Mr Deng Xiaoping aveva dato chiarissime direttive ed ordini di priorità.
– Prima costruire un solido sistema produttivo che alimenti l’export.
– Poi, allestire delle forze armate in grado di garantire almeno i confini della nazione.
– Indi allacciare a livello mondiale rapporti paritetici bilaterali volti alla costruzione e controllo delle infrastrutture.
– Solo alla fine, con quel che avanzasse, generare un welfare.
Questo indirizzo strategico è semplicemente l’opposto della Weltanschauung occidentale ed è per questo motivo che l’Occidente inizia solo ora a prenderne atto.
«US pre-eminence in the Pacific is no more»
«For a long time experts have been speaking about China’s rapid military modernisation referring to it as “a rising power”. …. But this analysis may be out of date. China is not so much a rising power; it has risen; and in many ways it now challenges the US across a number of military domains.»
«US defence strategy in the Indo-Pacific region “is in the throes of an unprecedented crisis” and that Washington might struggle to defend its allies against China.»
«America no longer enjoys military primacy in the Indo-Pacific»
«The report points to Beijing’s extraordinary arsenal of missiles that threaten the key bases of the US and its allies. These installations, it asserts, “could be rendered useless by precision strikes in the opening hours of a conflict”»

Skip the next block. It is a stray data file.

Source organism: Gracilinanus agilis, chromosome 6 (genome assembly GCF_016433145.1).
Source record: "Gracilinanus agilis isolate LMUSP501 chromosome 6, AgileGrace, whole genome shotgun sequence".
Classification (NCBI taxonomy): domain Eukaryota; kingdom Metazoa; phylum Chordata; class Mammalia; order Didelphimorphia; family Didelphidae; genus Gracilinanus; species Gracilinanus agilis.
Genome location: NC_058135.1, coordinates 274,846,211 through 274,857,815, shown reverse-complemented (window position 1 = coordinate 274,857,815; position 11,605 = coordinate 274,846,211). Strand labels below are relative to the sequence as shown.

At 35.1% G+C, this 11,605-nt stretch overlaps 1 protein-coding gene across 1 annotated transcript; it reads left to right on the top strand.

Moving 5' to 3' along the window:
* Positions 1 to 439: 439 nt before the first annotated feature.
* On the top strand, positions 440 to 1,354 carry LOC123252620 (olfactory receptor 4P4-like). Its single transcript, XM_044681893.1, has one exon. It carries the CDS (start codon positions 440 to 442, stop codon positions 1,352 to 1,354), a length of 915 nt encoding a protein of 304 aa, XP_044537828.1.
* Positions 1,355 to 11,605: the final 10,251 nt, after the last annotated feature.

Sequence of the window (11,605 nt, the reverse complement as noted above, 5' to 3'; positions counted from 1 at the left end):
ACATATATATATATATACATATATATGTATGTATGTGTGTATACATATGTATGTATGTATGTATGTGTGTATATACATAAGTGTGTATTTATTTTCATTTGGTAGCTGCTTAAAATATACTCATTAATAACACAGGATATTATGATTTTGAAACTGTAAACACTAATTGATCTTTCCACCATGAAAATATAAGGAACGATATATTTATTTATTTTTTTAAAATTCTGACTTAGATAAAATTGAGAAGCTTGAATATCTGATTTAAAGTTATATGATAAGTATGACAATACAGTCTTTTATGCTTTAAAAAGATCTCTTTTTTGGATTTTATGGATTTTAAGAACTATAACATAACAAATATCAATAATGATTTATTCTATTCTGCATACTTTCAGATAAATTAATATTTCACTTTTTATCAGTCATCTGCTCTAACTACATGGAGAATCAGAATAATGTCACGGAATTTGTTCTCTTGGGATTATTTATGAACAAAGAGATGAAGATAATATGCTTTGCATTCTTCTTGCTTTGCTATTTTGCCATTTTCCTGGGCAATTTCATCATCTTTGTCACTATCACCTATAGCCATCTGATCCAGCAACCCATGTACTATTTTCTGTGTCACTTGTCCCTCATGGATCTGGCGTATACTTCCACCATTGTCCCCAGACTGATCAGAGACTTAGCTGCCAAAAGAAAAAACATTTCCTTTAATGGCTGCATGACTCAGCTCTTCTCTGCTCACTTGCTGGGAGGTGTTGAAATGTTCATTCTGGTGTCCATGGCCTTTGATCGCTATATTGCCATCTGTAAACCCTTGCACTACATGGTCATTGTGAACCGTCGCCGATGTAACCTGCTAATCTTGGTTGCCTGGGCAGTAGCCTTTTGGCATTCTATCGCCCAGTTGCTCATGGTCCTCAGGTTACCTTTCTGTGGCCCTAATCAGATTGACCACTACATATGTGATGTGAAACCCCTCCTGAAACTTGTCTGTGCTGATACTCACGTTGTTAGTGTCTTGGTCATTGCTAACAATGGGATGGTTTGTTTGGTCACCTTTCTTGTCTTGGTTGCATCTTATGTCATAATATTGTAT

«China lacks the “proselytising zeal” – the sense of over-seas mission, that over the twentieth century saw the US strive for global dominance.»
«China is already a superpower to rival the US»
«Dubbed in military-speak, an “anti-access and area denial” approach, China has single-mindedly focused on a range of sensors and weapons systems that it hopes will compel US forces to operate as far away from its own shores as possible»
«China’s goal is in a time of crisis is to deny the US access to the area within the “first island chain” (the South China Sea bounded by a line running from the bottom of Japan, encompassing Taiwan, and passing to the west of the Philippines)»
«President Xi Jinping has decided not just to stand up to President Trump in the ongoing trade war but to take a much more assertive position, whether it be towards the pro-democracy demonstrations in Hong Kong or to China’s long-standing claims over Taiwan»
* * * * * * *
La relazione dell’US Studies Centre at the University of Sydney in Australia ad una prima lettura sembrerebbe essere impietoso: poi, quando la materia sia sedimentata, appare financo troppo blando.